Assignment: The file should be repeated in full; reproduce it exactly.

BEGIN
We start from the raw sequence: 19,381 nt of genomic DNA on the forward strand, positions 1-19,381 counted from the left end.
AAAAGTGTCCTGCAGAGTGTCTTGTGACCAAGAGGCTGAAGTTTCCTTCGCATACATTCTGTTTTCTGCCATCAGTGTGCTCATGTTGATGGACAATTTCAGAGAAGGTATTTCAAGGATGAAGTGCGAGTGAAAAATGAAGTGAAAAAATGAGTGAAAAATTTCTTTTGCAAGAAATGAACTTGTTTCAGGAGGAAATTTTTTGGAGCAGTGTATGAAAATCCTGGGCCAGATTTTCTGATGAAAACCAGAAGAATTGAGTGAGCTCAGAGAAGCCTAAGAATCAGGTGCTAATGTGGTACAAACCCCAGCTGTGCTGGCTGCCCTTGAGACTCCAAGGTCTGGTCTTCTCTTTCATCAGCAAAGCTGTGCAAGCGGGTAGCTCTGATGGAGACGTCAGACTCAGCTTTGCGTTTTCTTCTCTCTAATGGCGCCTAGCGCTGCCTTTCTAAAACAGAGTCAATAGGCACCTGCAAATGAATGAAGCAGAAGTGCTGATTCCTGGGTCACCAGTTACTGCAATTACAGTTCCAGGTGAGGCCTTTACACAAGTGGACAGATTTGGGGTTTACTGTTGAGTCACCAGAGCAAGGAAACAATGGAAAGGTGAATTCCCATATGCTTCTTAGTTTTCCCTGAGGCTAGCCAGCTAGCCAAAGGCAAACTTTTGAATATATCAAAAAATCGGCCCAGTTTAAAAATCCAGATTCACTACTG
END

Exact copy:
We start from the raw sequence: 19,381 nt of genomic DNA on the forward strand, positions 1-19,381 counted from the left end.
AAAAGTGTCCTGCAGAGTGTCTTGTGACCAAGAGGCTGAAGTTTCCTTCGCATACATTCTGTTTTCTGCCATCAGTGTGCTCATGTTGATGGACAATTTCAGAGAAGGTATTTCAAGGATGAAGTGCGAGTGAAAAATGAAGTGAAAAAATGAGTGAAAAATTTCTTTTGCAAGAAATGAACTTGTTTCAGGAGGAAATTTTTTGGAGCAGTGTATGAAAATCCTGGGCCAGATTTTCTGATGAAAACCAGAAGAATTGAGTGAGCTCAGAGAAGCCTAAGAATCAGGTGCTAATGTGGTACAAACCCCAGCTGTGCTGGCTGCCCTTGAGACTCCAAGGTCTGGTCTTCTCTTTCATCAGCAAAGCTGTGCAAGCGGGTAGCTCTGATGGAGACGTCAGACTCAGCTTTGCGTTTTCTTCTCTCTAATGGCGCCTAGCGCTGCCTTTCTAAAACAGAGTCAATAGGCACCTGCAAATGAATGAAGCAGAAGTGCTGATTCCTGGGTCACCAGTTACTGCAATTACAGTTCCAGGTGAGGCCTTTACACAAGTGGACAGATTTGGGGTTTACTGTTGAGTCACCAGAGCAAGGAAACAATGGAAAGGTGAATTCCCATATGCTTCTTAGTTTTCCCTGAGGCTAGCCAGCTAGCCAAAGGCAAACTTTTGAATATATCAAAAAATCGGCCCAGTTTAAAAATCCAGATTCACTACTG